National Bank Moves to Shore Up Microfinancing Sector

The head of the National Bank, Asian Development Bank advisers and members of microfinancing institutions met Thursday to dis­cuss a draft subdecree de­signed to create more transparency in the small-loans process.

Specifically, the draft subdecree requires microfinancers to provide clients with clear explanations of interest rates and the payment plan.

The subdecree also requires that interest charged on a loan “must be calculated taking into account the repayments of principal already made on that loan.”

Currently, interest rates presented by some microfinancing institutions do not accurately reflect the actual amount of interest the borrower will have to pay.

Certain types of loans, for example, carry with them a much higher actual annual interest rate than others, though both of them could seem to have the same nominal interest rate.

For example, if a farmer borrows 1 million riel for nine months at a 5 percent nominal interest rate and pays that interest each month calculated against the original principal, he will pay back a total of 1,449,999 riel. This is known as a flat rate loan and is commonly practiced by microfinancers in Cambodia’s provinces.

But if the farmer’s interest is calculated against the principal owed after each monthly payment, he will save 200,000 riel.

Jean Plamondon, an ADB adviser to the National Bank, said the flat rate is unfair to borrowers.

He said microfinancers are a “critical, key” part of the national financial system, with as many as 120 operating lenders.

Many of these agencies have an “excessive reliance” on outside money such as grants, which can make their operations unstable, said National Bank Director-General Tal Nay Im.

The subdecree is designed to prevent unfair lending practices of some institutions, such as the use of flat rates, Tal Nay Im said.

Some microfinancers, however, said elements of the subdecree  were confusing to villagers and could create unnecessary difficulties for agencies.

Paul Luchtenburg, a representative from World Relief, an international organization that makes small loans, said he was “baffled” by some portions of the draft.

He said flat rates can be lowered so that the farmer pays back the same amount of money as he would with other repayment plans. And flat rates, Luchtenburg said, are easier for the agencies to handle and easier for villagers to understand.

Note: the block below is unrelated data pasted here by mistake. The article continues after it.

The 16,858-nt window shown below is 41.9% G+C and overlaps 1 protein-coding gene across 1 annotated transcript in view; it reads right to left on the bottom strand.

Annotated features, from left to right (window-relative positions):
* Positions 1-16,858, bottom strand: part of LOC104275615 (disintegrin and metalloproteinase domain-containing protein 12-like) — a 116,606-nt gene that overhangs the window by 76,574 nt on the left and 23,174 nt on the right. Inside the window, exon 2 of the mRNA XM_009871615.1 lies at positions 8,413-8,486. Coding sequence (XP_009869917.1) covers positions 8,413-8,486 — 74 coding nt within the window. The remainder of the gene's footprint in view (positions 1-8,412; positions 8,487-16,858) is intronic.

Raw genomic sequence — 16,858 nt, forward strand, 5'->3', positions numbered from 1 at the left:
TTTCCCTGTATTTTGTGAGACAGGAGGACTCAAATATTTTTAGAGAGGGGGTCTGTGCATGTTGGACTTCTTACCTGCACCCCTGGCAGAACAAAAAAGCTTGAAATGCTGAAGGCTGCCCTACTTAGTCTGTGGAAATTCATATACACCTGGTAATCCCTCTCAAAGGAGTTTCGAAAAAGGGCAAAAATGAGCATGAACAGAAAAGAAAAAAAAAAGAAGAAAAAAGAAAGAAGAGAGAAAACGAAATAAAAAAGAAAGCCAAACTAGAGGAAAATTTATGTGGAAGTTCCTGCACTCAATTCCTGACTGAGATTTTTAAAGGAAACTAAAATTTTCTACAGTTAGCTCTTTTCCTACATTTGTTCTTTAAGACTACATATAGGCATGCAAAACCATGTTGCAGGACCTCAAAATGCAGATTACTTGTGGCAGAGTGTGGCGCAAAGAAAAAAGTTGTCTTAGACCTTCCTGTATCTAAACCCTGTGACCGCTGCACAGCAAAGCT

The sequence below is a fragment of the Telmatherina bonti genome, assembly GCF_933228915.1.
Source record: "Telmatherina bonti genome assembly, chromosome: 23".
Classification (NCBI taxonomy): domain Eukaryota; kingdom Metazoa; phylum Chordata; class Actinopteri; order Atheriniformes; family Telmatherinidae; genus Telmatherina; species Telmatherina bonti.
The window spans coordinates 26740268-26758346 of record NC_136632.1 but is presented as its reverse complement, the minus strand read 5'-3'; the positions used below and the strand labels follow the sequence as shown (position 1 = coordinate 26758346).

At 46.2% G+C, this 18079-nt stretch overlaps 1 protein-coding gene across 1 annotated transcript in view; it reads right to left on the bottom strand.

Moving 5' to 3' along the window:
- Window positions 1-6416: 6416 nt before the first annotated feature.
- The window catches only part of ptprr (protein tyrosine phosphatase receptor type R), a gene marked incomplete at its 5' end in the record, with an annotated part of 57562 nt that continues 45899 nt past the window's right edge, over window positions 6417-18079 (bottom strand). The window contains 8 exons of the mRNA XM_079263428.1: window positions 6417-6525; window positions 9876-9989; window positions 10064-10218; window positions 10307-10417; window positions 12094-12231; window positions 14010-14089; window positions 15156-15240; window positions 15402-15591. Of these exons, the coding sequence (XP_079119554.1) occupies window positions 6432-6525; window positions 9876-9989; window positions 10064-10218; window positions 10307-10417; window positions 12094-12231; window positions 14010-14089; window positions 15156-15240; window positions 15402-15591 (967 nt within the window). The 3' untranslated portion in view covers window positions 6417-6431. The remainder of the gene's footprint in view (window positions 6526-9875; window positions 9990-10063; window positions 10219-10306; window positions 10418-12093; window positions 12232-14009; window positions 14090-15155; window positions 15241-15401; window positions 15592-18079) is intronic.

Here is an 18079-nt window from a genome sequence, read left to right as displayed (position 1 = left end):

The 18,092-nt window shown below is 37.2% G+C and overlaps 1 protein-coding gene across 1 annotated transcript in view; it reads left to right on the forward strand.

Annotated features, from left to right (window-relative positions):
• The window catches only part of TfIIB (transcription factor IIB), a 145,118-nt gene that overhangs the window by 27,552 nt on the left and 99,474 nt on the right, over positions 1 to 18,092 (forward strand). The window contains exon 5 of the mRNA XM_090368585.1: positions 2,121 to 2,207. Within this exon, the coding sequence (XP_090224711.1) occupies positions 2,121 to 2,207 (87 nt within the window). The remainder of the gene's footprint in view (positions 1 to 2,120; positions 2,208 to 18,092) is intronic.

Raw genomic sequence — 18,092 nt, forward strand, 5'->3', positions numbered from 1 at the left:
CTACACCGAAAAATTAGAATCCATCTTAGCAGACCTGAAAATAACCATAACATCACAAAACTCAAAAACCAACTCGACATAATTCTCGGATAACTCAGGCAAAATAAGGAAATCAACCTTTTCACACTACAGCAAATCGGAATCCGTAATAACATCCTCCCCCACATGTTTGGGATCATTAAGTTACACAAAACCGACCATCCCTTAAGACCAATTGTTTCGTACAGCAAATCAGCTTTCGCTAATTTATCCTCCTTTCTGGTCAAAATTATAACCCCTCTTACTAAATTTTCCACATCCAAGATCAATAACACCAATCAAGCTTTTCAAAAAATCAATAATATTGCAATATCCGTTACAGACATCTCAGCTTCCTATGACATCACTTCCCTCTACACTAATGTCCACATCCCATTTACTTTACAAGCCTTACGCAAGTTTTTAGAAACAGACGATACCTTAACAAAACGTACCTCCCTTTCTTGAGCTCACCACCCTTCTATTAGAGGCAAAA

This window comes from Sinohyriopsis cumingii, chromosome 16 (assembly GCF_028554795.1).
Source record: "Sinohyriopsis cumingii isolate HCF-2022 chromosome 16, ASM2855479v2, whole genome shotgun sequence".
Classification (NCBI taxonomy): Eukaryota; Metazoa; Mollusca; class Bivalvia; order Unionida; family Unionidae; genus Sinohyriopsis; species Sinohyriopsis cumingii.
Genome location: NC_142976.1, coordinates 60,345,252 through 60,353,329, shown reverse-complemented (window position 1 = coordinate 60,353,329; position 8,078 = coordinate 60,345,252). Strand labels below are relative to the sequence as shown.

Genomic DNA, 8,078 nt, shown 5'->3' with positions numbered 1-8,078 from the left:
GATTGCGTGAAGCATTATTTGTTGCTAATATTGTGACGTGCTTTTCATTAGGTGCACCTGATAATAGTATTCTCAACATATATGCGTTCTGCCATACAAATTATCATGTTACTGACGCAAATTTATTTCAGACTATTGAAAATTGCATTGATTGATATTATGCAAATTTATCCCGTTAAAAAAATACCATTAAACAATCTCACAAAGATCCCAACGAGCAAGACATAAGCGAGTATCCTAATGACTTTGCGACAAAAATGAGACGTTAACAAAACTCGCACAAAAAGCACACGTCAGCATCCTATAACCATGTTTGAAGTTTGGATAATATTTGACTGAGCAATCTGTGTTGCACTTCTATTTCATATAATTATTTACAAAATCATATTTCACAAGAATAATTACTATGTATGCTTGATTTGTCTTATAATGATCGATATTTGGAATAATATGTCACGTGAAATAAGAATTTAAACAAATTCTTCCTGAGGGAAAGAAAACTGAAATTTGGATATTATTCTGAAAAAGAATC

The subdecree would be “a big burden for organizations,” he said, and make “a negative impact on the market.”

He suggested that the National Bank should set more realistic goals. “Keep it simple,” he said.

His concerns were echoed by other members present.

Plamondon said the subdecree is not designed to punish institutions that loan money with good will, but to create an enforcement mechanism for the National Bank. Some institutions make loans that actually charge as much as 300 percent interest on the amount borrowed, he said, but until the subdecree is ap­proved, the National Bank has no means to stop them.

Meanwhile, other microcredit lenders are trying to keep their interest rates low while struggling with operating costs.

The Rural Development Bank, which makes loans to smaller institutions, is one such lender.

“We have lots of loan requests from farmers in the rural areas and are trying to work with farmers to reduce the interest rates,” said Son Koun Thor, president of the RDB.

In 1992, many financial institutions charged farmers about 10 percent to 15 percent interest per month for loans, which is an annual interest rate of approximately 120 percent to 180 percent, Son Koun Thor said.

That is sometimes higher than what the money lenders would charge. Now, the interest rate for people in the rural areas who receive loans from microfinancing institutions is between 2 percent and 5 percent per month, he said.

Annual interest rates, therefore, would be between 24 percent and 60 percent. This is still very high for many farmers.

“But the problem with loaning in rural areas is that there is such a high operating cost and the farmers borrow a very small amount—sometimes only $200,” Son Koun Thor said. “So if the loaner takes a trip out to the provinces to check on a $200 loan, the interest rate we charge them won’t even pay for petrol.”

(Additional reporting by David Kihara)


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